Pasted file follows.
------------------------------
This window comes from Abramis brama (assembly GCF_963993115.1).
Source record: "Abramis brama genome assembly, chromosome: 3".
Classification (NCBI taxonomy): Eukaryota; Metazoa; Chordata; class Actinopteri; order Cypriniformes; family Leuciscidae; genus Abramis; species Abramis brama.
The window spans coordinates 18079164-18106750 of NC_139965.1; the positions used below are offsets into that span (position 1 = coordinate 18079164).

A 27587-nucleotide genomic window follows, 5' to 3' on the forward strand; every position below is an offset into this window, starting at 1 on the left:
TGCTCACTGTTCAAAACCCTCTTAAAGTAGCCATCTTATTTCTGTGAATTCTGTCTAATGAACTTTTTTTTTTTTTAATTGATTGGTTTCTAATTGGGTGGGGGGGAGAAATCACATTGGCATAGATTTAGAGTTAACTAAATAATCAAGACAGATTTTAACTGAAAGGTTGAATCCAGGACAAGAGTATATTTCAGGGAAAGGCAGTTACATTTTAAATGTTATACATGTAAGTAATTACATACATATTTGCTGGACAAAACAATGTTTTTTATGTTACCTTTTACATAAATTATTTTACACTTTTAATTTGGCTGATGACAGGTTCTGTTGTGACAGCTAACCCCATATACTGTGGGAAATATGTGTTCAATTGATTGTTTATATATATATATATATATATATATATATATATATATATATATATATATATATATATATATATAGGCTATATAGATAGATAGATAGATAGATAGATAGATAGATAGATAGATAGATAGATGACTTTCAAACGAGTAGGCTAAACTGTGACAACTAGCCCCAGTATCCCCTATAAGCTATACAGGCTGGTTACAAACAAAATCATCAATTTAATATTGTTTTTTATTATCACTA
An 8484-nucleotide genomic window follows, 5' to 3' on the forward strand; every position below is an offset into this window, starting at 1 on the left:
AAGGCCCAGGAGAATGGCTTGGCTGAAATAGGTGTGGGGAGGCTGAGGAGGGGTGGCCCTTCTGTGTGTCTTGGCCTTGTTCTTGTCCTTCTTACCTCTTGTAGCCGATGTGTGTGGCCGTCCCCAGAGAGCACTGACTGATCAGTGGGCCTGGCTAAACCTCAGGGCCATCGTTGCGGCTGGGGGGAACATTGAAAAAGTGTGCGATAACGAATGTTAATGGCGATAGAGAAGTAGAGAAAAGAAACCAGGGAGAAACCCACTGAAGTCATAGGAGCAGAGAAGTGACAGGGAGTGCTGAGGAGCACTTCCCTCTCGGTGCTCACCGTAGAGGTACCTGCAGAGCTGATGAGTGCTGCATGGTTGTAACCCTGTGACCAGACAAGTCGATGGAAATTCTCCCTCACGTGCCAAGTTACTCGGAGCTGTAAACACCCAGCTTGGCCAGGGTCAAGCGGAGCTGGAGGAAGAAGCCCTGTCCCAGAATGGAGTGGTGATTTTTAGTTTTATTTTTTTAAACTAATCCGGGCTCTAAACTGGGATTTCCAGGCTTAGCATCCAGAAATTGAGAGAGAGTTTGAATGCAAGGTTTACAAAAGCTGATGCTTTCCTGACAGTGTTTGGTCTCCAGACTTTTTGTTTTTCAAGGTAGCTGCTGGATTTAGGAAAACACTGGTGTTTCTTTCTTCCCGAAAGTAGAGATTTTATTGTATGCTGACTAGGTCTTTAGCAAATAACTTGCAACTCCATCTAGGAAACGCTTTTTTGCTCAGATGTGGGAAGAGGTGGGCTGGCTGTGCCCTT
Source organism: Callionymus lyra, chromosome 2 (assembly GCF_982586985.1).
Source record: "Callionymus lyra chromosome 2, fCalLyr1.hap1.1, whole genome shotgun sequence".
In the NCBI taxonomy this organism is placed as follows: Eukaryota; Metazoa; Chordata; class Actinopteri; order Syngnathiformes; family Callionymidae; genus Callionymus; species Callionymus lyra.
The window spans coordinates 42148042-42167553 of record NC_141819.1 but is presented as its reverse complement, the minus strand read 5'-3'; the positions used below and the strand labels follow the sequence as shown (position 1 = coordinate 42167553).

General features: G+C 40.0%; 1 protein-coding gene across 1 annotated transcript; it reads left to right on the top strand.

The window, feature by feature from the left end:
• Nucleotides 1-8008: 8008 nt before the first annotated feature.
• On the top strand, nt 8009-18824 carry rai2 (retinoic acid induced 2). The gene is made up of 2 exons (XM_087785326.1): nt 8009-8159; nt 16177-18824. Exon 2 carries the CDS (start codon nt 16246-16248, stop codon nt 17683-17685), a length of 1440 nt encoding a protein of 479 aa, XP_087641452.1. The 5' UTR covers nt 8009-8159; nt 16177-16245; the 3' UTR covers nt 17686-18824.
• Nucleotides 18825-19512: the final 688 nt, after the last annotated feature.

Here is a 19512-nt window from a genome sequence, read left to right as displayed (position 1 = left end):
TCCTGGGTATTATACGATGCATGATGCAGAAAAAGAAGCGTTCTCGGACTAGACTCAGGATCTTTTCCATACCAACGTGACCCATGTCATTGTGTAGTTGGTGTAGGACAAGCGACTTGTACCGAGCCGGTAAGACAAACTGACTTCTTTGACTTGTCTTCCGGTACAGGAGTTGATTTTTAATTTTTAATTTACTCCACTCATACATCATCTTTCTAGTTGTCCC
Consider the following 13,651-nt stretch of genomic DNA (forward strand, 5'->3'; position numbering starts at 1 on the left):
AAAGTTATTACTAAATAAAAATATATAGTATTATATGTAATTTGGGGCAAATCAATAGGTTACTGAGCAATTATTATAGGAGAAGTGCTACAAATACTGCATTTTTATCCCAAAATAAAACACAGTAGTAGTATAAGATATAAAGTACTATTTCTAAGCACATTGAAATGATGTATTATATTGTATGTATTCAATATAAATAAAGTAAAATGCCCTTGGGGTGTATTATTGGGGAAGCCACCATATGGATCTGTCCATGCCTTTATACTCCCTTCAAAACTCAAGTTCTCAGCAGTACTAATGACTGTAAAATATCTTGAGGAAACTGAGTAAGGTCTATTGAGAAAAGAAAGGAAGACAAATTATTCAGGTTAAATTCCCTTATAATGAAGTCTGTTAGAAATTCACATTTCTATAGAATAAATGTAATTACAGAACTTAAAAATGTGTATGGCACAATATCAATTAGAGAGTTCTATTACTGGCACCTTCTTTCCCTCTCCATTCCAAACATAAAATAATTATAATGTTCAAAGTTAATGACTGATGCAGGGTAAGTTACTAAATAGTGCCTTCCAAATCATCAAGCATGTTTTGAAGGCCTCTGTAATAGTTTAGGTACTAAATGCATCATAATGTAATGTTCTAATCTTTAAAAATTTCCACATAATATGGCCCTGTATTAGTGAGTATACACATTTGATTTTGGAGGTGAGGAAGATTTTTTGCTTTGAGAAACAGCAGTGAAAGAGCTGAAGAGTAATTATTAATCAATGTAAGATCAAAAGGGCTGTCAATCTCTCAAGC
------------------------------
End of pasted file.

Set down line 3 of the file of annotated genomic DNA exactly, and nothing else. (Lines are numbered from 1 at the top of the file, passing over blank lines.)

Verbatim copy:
Classification (NCBI taxonomy): Eukaryota; Metazoa; Chordata; class Actinopteri; order Cypriniformes; family Leuciscidae; genus Abramis; species Abramis brama.